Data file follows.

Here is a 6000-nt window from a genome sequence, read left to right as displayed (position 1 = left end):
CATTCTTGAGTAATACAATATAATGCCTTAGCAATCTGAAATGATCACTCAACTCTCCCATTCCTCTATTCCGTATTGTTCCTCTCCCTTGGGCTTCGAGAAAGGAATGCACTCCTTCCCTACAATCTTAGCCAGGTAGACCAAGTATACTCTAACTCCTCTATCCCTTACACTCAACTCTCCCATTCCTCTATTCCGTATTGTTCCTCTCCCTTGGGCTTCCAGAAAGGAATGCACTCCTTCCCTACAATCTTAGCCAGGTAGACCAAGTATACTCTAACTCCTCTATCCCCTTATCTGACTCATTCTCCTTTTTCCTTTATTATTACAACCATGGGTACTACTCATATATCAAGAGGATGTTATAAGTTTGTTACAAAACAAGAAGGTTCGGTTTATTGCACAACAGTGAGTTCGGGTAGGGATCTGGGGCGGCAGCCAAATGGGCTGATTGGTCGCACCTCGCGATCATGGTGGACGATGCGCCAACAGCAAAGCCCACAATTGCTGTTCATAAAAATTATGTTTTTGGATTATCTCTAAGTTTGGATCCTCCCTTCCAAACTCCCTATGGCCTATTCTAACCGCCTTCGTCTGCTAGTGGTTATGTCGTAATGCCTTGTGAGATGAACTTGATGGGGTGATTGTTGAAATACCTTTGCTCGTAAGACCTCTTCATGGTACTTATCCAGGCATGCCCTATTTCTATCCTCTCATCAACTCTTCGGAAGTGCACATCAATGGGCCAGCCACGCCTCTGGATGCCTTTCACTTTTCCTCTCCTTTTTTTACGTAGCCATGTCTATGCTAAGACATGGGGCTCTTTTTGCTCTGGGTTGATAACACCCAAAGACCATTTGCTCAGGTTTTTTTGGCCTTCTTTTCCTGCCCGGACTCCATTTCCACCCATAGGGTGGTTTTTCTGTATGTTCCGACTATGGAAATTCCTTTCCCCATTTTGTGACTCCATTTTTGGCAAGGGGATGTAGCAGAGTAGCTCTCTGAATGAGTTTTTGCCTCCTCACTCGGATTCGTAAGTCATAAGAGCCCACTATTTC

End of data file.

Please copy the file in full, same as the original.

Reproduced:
Here is a 6000-nt window from a genome sequence, read left to right as displayed (position 1 = left end):
CATTCTTGAGTAATACAATATAATGCCTTAGCAATCTGAAATGATCACTCAACTCTCCCATTCCTCTATTCCGTATTGTTCCTCTCCCTTGGGCTTCGAGAAAGGAATGCACTCCTTCCCTACAATCTTAGCCAGGTAGACCAAGTATACTCTAACTCCTCTATCCCTTACACTCAACTCTCCCATTCCTCTATTCCGTATTGTTCCTCTCCCTTGGGCTTCCAGAAAGGAATGCACTCCTTCCCTACAATCTTAGCCAGGTAGACCAAGTATACTCTAACTCCTCTATCCCCTTATCTGACTCATTCTCCTTTTTCCTTTATTATTACAACCATGGGTACTACTCATATATCAAGAGGATGTTATAAGTTTGTTACAAAACAAGAAGGTTCGGTTTATTGCACAACAGTGAGTTCGGGTAGGGATCTGGGGCGGCAGCCAAATGGGCTGATTGGTCGCACCTCGCGATCATGGTGGACGATGCGCCAACAGCAAAGCCCACAATTGCTGTTCATAAAAATTATGTTTTTGGATTATCTCTAAGTTTGGATCCTCCCTTCCAAACTCCCTATGGCCTATTCTAACCGCCTTCGTCTGCTAGTGGTTATGTCGTAATGCCTTGTGAGATGAACTTGATGGGGTGATTGTTGAAATACCTTTGCTCGTAAGACCTCTTCATGGTACTTATCCAGGCATGCCCTATTTCTATCCTCTCATCAACTCTTCGGAAGTGCACATCAATGGGCCAGCCACGCCTCTGGATGCCTTTCACTTTTCCTCTCCTTTTTTTACGTAGCCATGTCTATGCTAAGACATGGGGCTCTTTTTGCTCTGGGTTGATAACACCCAAAGACCATTTGCTCAGGTTTTTTTGGCCTTCTTTTCCTGCCCGGACTCCATTTCCACCCATAGGGTGGTTTTTCTGTATGTTCCGACTATGGAAATTCCTTTCCCCATTTTGTGACTCCATTTTTGGCAAGGGGATGTAGCAGAGTAGCTCTCTGAATGAGTTTTTGCCTCCTCACTCGGATTCGTAAGTCATAAGAGCCCACTATTTC